Back in 2018, Innothink Academy’s kid’s workshop marked the beginning of a transformation journey in Malaysia – implementation of Design Thinking in young minds. It is said that adults can draw inspiration when designing solutions for children. Therefore, Design Thinking is not age-restrictive. I had a first-hand experience of attending Innothink’s first workshop at an age of 15. I stumbled across the workshop back in November, thinking of it as a holiday activity. Fast forward into the studio, there were many unfamiliar faces. As the oldest of the group, I had to present myself as a good example. The first day of the workshop was more of a get-to-know each other session. Professional guidance was present whenever we had a roadblock during brainstorming sessions. The overall environment was dynamic and conducive for internal collaboration. No ideas nor opinions were disregarded so everyone hit off well despite changing groupmates. We also built business models as if we were conducting real business. Aside from the kid’s workshop, I have also attended the adult’s workshop which was more detailed and further in-depth. I learned that Design Thinking is an organized structure that follows a step-by-step basis. I realized that Design Thinking is not a process of guessing but a balance between analytical and intuitive thinking. With creativity, anyone, including a child can utilize Design Thinking. In particular, I was very intrigued by the methods as they required me to immerse myself in the situation of users. I had to be empathetic, emotionally understanding how the users feel, see things from their point of view, and imagine myself in their shoes. By doing so, I was able to identify the main issue and reframe the problem statement. Because most of the time people tend to jump straight into brainstorming solutions for the wrong problem statement. So, I learned to identify the game-changing statement, the affirmation that sparks inspiration for innovation. Merely putting the concept in words would not necessarily make one understand what it truly is. One has to experience it first-hand and conduct iterative work of prototyping and reframing the problem statement. Only then can they understand what they learned and apply it in their daily lives. In a nutshell, I envision younger generations establishing a network with professionals that enrich one another with the Design Thinking mindset. Ultimately generating holistic future leaders. Besides, rendering the Design Thinking mindset a norm will help formalize a path forward for more breakthroughs.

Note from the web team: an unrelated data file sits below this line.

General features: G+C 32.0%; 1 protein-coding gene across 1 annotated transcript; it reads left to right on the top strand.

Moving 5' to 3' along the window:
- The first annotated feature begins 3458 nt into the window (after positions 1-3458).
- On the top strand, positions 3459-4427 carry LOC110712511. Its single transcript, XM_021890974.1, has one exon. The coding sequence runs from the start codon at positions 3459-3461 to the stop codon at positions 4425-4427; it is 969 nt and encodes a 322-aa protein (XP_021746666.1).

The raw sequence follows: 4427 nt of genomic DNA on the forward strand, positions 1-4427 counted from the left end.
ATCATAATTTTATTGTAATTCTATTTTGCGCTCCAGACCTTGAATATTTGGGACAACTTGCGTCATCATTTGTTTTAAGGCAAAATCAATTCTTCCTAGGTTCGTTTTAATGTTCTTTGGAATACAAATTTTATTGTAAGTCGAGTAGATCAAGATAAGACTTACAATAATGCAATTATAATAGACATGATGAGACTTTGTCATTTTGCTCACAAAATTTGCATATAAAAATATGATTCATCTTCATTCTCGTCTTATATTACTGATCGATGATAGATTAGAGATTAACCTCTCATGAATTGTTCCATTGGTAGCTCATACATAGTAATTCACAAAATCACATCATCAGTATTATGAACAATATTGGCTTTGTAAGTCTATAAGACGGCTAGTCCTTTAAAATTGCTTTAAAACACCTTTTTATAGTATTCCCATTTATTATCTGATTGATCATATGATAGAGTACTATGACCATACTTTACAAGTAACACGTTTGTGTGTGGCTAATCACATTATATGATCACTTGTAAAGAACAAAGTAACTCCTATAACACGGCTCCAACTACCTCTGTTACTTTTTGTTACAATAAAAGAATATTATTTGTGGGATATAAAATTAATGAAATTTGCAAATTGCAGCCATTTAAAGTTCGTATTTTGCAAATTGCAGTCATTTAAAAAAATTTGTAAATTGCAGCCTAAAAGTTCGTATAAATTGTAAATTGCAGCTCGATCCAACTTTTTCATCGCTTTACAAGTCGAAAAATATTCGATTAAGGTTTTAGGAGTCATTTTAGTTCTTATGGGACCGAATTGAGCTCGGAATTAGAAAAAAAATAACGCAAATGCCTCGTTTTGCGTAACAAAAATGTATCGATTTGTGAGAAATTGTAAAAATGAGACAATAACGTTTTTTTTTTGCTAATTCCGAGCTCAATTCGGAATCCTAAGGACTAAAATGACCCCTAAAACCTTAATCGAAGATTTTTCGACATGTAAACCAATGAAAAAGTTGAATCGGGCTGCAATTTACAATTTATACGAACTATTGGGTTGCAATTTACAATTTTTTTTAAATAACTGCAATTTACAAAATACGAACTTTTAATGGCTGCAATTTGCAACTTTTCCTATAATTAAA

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Since the growth of remote working, many employers have begun to raise concerns about employee engagement. Well, unfortunately, both employers and employees have a different definition of employee engagement.